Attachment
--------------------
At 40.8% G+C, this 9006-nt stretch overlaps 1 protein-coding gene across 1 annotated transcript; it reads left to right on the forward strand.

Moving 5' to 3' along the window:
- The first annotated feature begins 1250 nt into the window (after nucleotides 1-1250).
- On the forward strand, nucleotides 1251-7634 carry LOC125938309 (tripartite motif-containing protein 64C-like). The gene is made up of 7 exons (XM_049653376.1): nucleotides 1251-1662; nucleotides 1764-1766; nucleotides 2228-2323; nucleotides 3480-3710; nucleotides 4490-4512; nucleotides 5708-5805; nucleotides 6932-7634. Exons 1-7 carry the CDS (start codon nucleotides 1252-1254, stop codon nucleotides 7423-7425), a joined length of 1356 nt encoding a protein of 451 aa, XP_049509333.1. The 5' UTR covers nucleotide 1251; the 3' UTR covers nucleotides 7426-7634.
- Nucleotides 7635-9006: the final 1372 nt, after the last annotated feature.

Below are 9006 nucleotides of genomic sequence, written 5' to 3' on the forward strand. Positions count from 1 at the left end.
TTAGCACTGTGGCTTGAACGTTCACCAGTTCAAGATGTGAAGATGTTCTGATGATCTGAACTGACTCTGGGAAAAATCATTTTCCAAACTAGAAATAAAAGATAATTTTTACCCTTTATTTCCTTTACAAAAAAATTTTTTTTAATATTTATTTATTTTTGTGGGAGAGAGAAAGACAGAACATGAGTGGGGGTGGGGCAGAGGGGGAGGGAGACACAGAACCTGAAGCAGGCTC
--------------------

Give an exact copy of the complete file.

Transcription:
At 40.8% G+C, this 9006-nt stretch overlaps 1 protein-coding gene across 1 annotated transcript; it reads left to right on the forward strand.

Moving 5' to 3' along the window:
- The first annotated feature begins 1250 nt into the window (after nucleotides 1-1250).
- On the forward strand, nucleotides 1251-7634 carry LOC125938309 (tripartite motif-containing protein 64C-like). The gene is made up of 7 exons (XM_049653376.1): nucleotides 1251-1662; nucleotides 1764-1766; nucleotides 2228-2323; nucleotides 3480-3710; nucleotides 4490-4512; nucleotides 5708-5805; nucleotides 6932-7634. Exons 1-7 carry the CDS (start codon nucleotides 1252-1254, stop codon nucleotides 7423-7425), a joined length of 1356 nt encoding a protein of 451 aa, XP_049509333.1. The 5' UTR covers nucleotide 1251; the 3' UTR covers nucleotides 7426-7634.
- Nucleotides 7635-9006: the final 1372 nt, after the last annotated feature.

Below are 9006 nucleotides of genomic sequence, written 5' to 3' on the forward strand. Positions count from 1 at the left end.
TTAGCACTGTGGCTTGAACGTTCACCAGTTCAAGATGTGAAGATGTTCTGATGATCTGAACTGACTCTGGGAAAAATCATTTTCCAAACTAGAAATAAAAGATAATTTTTACCCTTTATTTCCTTTACAAAAAAATTTTTTTTAATATTTATTTATTTTTGTGGGAGAGAGAAAGACAGAACATGAGTGGGGGTGGGGCAGAGGGGGAGGGAGACACAGAACCTGAAGCAGGCTC